How To Survive A-Levels

Woow, I can really say that time goes quickly, it was just this year that I had finished my A Levels and I had collected my results and now I’m in Uni! Time does go really quickly. Being completely honest, A Levels are not a joke… point blank period. They are really stressful, hard and tough, but you can make them easier as long as you follow some steps that helped me along the way to combat pressure and stress that exams can give you. So below I have 7 steps that helped me survive A-levels. Of course there are plenty more of these steps, however I feel like these ones in particular really helped me and saved me from breakdowns along the way (not that I didn’t have any lool) . Also these may not work for everyone, however I encourage you to look at these and see which ones best apply to you!

Start Now!
If there is any lesson that you can learn from doing your A Levels, is that there is no time at all. If you think about it practically you don’t really go to school as much. If you minus the weekends, holidays (Christmas and Easter), Half-terms and study leaves, you are really not in school for even half of the year. With so much content to cover in such a small amount of time, it is easy to leave things till the last minute. That’s why as soon as you hear your teachers mentioning exams to you, get started on a revision plan, revision notes and resources. For me, I really can’t work under pressure that’s why I start things way in advance. However, some people are good under pressure and can work really well under those circumstances, however I feel even with a-levels you need to have some kind of early background plan at first. Trust me when I say this. before you know it exams will be round the corner!
Make a revision routine/study plan
Linking back to my first point, making a study routine and sticking to it helps. Sometimes you get overwhelmed with how much work you have to do, and it looks like you don’t know where to begin. Having a study plan will allow you to cover as much work for each of your courses. For example, in A2 I done 3 subjects, so I dedicated 2 days out of the week to the subject that I struggled with the most or had most work with, then the other 3 days I would separate them out with my three subjects hope that made sense? Weekends was dedicated to homework or any bits that I needed to catch up on. I guess the only thing is to make it realistic and being disciplined with it. If you don’t like doing Biology on Mondays, put it on Thursdays or Fridays. Practical things like these would make you organise your subjects around your time and your way of studying. Apps such as Microsoft Word or Excel are really good for planning these out
Get Resources
Seriously, they make revision guides and books for a reason! they are for your benefit only. Use as much resources as you possibly can this includes; Past papers, Revision Guides, Textbooks, Online resources to help you study. Practise does make purpose and the more you practise with these the more you progress. They can get a bit repetitive, but they really do aid you in your work, so try and get as much as you can
Get Your Syllabus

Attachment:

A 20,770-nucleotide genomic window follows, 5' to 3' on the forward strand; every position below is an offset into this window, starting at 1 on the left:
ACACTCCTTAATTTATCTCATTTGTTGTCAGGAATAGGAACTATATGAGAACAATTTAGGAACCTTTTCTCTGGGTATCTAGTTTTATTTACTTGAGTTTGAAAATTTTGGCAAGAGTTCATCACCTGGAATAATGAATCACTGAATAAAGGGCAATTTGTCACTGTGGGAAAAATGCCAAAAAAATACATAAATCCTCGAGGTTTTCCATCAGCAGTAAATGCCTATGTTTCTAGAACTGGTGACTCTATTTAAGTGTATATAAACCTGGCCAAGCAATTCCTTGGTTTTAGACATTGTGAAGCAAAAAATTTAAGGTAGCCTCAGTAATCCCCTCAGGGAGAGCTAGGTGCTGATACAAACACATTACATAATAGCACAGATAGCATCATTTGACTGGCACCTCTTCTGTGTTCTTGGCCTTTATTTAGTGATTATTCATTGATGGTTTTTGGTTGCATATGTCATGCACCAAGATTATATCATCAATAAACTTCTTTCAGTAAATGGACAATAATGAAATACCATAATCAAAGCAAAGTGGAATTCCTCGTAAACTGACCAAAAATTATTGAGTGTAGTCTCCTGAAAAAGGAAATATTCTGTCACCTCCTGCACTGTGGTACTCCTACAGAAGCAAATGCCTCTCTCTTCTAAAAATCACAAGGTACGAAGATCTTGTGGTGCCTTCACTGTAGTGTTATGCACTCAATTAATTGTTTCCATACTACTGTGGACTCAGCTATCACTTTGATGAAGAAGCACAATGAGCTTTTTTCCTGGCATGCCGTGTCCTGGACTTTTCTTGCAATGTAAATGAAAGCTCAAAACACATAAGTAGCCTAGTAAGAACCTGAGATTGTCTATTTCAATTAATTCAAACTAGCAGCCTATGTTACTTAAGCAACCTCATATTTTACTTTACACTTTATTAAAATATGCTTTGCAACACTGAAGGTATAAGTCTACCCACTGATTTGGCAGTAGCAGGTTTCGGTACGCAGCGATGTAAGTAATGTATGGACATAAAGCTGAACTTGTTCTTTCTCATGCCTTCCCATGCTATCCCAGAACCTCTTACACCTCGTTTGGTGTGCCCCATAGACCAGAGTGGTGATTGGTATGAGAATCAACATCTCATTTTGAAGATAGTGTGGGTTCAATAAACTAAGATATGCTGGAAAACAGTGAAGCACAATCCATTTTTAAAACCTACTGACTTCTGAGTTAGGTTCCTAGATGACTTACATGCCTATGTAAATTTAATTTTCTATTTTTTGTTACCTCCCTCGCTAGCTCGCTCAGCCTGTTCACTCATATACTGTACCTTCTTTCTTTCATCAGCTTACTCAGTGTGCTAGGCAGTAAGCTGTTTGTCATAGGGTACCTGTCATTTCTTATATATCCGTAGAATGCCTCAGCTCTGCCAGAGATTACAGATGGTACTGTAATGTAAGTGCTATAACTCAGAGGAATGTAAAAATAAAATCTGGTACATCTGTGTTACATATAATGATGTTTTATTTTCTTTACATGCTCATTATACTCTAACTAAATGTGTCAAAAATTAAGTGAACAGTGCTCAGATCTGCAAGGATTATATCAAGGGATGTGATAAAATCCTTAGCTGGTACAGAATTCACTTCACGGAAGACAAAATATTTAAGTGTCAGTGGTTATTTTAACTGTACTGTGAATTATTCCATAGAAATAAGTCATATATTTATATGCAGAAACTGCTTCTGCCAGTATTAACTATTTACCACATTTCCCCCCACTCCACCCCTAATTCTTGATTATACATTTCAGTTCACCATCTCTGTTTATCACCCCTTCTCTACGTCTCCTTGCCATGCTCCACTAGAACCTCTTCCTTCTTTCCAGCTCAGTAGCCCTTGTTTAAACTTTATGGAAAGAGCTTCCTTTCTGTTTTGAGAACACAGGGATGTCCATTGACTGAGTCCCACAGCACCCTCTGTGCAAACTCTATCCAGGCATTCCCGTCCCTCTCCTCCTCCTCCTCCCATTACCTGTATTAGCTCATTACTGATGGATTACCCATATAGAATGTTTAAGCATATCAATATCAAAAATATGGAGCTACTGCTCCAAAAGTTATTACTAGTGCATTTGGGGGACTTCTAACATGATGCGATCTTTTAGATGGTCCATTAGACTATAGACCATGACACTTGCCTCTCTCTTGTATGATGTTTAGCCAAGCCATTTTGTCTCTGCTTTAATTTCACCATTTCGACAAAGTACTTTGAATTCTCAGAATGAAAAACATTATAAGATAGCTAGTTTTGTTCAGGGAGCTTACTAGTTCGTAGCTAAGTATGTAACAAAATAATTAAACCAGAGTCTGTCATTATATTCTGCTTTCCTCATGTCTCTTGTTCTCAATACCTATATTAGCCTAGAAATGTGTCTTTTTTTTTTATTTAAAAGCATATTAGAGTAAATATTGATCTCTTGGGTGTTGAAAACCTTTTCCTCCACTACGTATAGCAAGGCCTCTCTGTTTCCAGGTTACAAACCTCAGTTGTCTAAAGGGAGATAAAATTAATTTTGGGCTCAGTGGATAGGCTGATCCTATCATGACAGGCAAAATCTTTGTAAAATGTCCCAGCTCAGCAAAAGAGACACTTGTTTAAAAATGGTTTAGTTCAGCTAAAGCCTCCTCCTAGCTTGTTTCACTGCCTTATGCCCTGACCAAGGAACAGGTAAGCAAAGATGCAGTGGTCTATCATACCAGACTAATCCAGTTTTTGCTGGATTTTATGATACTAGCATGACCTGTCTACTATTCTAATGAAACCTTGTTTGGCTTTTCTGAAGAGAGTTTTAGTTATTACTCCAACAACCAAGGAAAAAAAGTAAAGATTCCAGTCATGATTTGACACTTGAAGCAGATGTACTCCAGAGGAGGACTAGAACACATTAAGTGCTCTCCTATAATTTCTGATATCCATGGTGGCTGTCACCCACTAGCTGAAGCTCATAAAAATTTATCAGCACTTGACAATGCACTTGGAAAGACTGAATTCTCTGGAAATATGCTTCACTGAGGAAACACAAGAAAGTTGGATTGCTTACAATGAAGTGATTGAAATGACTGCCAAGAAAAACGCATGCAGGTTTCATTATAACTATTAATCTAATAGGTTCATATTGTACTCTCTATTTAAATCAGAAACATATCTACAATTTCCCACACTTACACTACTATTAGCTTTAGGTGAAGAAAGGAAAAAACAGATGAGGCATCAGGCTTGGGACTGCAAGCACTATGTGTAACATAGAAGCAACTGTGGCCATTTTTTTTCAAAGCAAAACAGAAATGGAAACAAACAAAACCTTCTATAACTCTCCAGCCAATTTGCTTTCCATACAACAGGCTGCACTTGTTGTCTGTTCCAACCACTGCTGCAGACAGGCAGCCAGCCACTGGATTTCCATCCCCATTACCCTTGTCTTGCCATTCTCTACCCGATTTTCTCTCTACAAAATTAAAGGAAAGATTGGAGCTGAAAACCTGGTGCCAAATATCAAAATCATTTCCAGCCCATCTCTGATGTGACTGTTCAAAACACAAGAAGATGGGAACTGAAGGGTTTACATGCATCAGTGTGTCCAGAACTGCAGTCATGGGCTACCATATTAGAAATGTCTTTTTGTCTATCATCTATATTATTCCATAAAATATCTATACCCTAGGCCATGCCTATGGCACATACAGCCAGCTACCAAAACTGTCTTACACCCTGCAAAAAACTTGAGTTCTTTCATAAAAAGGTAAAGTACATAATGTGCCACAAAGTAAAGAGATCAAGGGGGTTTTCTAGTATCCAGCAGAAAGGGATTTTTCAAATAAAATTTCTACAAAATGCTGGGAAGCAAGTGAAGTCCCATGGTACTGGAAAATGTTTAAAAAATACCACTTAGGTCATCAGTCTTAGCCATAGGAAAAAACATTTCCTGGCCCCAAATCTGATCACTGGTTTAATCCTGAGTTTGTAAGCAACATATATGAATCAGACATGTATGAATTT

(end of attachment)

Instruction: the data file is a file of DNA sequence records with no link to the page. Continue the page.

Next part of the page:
Essentially, to do well on the exam you need to know what topics could come up and what to expect. If you know your Syllabus inside out, then you know what could come up in your exam. One thing I love about doing this is getting all the topics that you need to learn and writing them out on a paper, then once you have covered a topic by maybe doing an exam question on it then you can tick it off, so you know you have learnt and revised it well. See it as a checklist so you know that you have covered it, and also use past papers on each topic to ensure that if it does come up in the exam you know exactly what to expect
Use Your Teachers
Right, I know we aren’t all fans of particular teachers, the ones that have mood swings, the ones that seem like they don’t know what they are doing and the ones that take things too seriously. But at the end of the day teachers are one of your best resources. They are he ones teaching you the content. You can rely on your textbooks sometimes, but you need teachers to explain certain things to you and guide you on how to write essays. Remember they have the expertise and the training in this field, so you do have to listen to them. Also, some of them may be kind to hold after school sessions or revision classes on the weekend so take advantage of them if they do
Stay Motivated
There can be times when we all lose motivation when the going gets tough… hey I even loose motivation to write blogposts sometimes. But we have to find the motivation to carry on either way somehow. Maybe this could be through your parents, a friend or even a teacher. Or if you look up to someone for inspiration, try and remind yourself that they are the reason why you are writing that extra paper, or staying up longer to read over something. One method you could try is giving yourself a reward. After every time you do an essay or a practise paper, reward yourself with your favourite food or with a break. That way it would motivate you to do more work and reward yourself even more.
Self-care
This is the most important step. Honestly A-levels can take a huge toll out of your year at school, but don’t neglect your self-care also. Make sure you mind is right, make sure that you are speaking to somebody regularly, and definitely make sure you are getting enough rest, food and sleep which is essential for your body. Take care of yourself from the inside and it will show on the outside. Don’t let exam stress control your life. If you work hard whilst you’re at it, it will definitely pay off in the end!

 

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